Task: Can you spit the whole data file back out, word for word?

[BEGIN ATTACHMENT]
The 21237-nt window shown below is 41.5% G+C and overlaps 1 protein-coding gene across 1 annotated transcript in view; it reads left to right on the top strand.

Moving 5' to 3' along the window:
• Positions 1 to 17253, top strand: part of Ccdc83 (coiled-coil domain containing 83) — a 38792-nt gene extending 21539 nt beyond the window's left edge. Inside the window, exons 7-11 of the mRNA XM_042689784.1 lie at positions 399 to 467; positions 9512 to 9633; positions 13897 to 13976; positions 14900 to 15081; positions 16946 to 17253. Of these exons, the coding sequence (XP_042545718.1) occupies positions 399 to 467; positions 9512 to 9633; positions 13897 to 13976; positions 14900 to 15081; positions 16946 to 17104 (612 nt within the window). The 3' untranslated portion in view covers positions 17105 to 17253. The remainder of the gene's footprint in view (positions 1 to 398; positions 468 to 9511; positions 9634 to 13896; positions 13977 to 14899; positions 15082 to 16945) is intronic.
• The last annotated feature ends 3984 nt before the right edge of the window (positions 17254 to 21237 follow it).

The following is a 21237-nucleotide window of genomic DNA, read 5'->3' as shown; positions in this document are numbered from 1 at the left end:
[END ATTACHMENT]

The 21237-nt window shown below is 41.5% G+C and overlaps 1 protein-coding gene across 1 annotated transcript in view; it reads left to right on the top strand.

Moving 5' to 3' along the window:
• Positions 1 to 17253, top strand: part of Ccdc83 (coiled-coil domain containing 83) — a 38792-nt gene extending 21539 nt beyond the window's left edge. Inside the window, exons 7-11 of the mRNA XM_042689784.1 lie at positions 399 to 467; positions 9512 to 9633; positions 13897 to 13976; positions 14900 to 15081; positions 16946 to 17253. Of these exons, the coding sequence (XP_042545718.1) occupies positions 399 to 467; positions 9512 to 9633; positions 13897 to 13976; positions 14900 to 15081; positions 16946 to 17104 (612 nt within the window). The 3' untranslated portion in view covers positions 17105 to 17253. The remainder of the gene's footprint in view (positions 1 to 398; positions 468 to 9511; positions 9634 to 13896; positions 13977 to 14899; positions 15082 to 16945) is intronic.
• The last annotated feature ends 3984 nt before the right edge of the window (positions 17254 to 21237 follow it).

The following is a 21237-nucleotide window of genomic DNA, read 5'->3' as shown; positions in this document are numbered from 1 at the left end: